Microsoft Informs Users of High-Severity Vulnerability in Azure AD

Microsoft on Wednesday informed customers about a recently patched information disclosure vulnerability affecting Azure Active Directory (AD).

Tracked as CVE-2021-42306 (CVSS score of 8.1), the vulnerability exists because of the manner in which Automation Account “Run as” credentials are created when a new Automation Account is set up in Azure.

Due to a misconfiguration in Azure, Automation Account “Run as” credentials (PFX certificates) ended up being stored in clear text in Azure AD and could be accessed by anyone with access to information on App Registrations. An attacker could use these credentials to authenticate as the App Registration.

Security researchers with enterprise penetration testing firm NetSPI, who identified the vulnerability, explain that an attacker could leverage the bug to escalate privileges to Contributor of any subscription that has an Automation Account, and access resources in the affected subscriptions.

“This includes credentials stored in key vaults and any sensitive information stored in Azure services used in the subscription. Or worse, they could disable or delete resources and take entire Azure tenants offline,” the researchers explain.

According to Microsoft, the vulnerability is related to the keyCredentials property, which was designed for configuring authentication credentials for applications, and which accepts a certificate containing public key data for authentication, but which also incorrectly stored such certificates.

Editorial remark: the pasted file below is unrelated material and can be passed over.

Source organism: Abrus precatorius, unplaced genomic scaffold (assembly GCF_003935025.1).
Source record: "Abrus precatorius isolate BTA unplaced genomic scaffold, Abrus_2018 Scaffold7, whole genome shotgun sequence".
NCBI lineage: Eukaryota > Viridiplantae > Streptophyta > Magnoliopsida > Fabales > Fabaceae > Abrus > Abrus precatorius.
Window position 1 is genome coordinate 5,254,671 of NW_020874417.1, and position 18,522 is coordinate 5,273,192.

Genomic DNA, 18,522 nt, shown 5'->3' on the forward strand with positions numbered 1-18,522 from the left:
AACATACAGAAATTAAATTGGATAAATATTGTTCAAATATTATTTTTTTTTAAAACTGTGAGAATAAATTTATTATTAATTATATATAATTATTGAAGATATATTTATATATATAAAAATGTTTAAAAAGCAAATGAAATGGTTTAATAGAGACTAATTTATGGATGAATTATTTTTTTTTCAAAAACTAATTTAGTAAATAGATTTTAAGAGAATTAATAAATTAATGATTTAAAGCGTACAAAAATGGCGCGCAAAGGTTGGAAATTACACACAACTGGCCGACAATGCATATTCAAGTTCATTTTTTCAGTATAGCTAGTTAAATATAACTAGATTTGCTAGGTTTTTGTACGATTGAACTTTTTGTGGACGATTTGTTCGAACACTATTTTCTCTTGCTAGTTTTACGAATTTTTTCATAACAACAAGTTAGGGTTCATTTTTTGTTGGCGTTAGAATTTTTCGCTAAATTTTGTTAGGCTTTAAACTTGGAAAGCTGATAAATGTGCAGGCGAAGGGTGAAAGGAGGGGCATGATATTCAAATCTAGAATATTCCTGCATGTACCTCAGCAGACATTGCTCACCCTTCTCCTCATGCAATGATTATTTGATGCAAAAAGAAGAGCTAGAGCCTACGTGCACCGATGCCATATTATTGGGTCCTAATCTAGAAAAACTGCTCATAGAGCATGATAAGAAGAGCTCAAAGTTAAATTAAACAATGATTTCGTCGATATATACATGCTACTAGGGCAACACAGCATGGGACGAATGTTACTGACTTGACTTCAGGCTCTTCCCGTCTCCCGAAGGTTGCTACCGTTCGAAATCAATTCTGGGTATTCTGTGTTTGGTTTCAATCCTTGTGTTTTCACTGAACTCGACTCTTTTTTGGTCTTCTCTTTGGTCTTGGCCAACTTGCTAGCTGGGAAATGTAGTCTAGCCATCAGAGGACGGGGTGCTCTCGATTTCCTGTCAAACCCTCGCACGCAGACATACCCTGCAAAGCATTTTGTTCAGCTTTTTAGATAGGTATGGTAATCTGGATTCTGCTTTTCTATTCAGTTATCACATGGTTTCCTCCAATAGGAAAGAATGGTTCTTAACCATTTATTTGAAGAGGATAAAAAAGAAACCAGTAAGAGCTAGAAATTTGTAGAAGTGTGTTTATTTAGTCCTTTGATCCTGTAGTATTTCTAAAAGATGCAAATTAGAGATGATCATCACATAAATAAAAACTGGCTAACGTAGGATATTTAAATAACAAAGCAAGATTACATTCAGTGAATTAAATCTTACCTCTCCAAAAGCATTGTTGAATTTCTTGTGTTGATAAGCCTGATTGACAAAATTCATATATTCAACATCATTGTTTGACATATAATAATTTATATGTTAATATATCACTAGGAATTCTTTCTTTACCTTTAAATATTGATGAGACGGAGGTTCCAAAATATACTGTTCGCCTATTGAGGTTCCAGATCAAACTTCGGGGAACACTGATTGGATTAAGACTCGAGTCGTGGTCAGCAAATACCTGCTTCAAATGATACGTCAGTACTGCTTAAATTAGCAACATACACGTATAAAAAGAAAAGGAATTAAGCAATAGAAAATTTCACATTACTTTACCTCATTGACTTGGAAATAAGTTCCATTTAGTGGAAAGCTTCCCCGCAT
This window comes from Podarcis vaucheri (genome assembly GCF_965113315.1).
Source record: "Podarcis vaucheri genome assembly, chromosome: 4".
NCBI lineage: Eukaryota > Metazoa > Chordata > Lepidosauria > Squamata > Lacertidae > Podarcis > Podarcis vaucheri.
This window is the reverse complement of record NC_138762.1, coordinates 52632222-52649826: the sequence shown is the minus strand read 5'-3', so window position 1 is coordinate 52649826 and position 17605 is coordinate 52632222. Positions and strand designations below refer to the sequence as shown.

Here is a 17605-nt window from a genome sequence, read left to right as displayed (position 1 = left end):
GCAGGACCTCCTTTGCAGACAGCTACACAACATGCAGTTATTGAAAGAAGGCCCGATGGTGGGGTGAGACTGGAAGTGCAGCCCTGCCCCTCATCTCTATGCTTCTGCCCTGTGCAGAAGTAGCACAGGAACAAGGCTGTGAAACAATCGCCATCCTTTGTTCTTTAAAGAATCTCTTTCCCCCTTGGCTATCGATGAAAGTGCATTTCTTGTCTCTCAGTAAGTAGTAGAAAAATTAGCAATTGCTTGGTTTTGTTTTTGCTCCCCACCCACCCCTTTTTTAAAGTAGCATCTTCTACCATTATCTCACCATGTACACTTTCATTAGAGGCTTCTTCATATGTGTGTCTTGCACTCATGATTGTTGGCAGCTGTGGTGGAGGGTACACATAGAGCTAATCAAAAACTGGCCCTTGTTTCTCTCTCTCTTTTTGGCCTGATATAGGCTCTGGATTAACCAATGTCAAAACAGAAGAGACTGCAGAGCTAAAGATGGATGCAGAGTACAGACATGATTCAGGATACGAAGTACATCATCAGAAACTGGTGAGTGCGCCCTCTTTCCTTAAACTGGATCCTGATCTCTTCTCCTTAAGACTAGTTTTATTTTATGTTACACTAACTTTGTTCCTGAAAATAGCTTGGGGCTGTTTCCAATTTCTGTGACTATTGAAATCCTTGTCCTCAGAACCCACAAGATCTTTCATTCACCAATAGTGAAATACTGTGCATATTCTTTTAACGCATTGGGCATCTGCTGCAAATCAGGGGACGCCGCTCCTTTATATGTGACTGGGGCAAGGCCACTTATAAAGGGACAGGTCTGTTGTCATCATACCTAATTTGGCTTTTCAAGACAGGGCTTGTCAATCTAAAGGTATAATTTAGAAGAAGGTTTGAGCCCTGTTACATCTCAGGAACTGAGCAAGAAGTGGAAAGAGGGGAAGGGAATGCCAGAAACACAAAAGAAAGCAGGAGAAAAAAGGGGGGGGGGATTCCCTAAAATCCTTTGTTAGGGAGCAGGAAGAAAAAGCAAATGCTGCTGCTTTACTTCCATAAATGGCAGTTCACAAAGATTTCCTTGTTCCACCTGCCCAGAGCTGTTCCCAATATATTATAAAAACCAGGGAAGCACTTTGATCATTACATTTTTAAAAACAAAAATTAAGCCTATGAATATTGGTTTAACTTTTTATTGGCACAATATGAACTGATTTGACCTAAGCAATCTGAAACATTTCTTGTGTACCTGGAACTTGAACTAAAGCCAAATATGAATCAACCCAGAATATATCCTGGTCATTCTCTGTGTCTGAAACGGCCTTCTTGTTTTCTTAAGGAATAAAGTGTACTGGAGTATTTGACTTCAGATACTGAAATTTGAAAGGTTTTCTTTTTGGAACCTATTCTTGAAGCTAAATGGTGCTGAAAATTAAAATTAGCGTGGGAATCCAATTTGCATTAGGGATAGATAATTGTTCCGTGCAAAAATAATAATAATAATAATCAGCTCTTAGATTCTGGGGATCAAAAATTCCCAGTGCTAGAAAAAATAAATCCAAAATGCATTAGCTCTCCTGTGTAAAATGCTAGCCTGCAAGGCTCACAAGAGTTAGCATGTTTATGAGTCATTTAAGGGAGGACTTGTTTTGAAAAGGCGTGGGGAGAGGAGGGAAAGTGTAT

“Some Microsoft services incorrectly stored private key data in the (keyCredentials) property while creating applications on behalf of their customers. We have conducted an investigation and have found no evidence of malicious access to this data,” Microsoft says.

The tech giant says it has addressed the bug by preventing Azure services from storing clear text private keys in the keyCredentials property and by preventing users from reading any private key data that has been incorrectly stored in clear text.

“As a result, clear text private key material in the keyCredentials property is inaccessible, mitigating the risks associated with storage of this material in the property,” the company says.

Microsoft also notes that all Automation Run As accounts that have been created using Azure Automation self-signed certificates between October 15, 2020, and October 15, 2021, are affected by the issue. Azure Migrate services and customers who deployed the preview version of VMware to Azure DR experience with Azure Site Recovery (ASR) might also be affected.

Thus, Azure AD customers should cycle through all Automation Account “Run as” certificates to make sure no credentials are exposed.

Related: Zero-Days Under Attack: Microsoft Plugs Exchange Server, Excel Holes

Related: Severe Vulnerabilities Could Expose Thousands of Azure Users to Attacks

Related: Microsoft Warns of Information Leak Flaw in Azure Container Instances

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Ionut Arghire is an international correspondent for SecurityWeek.

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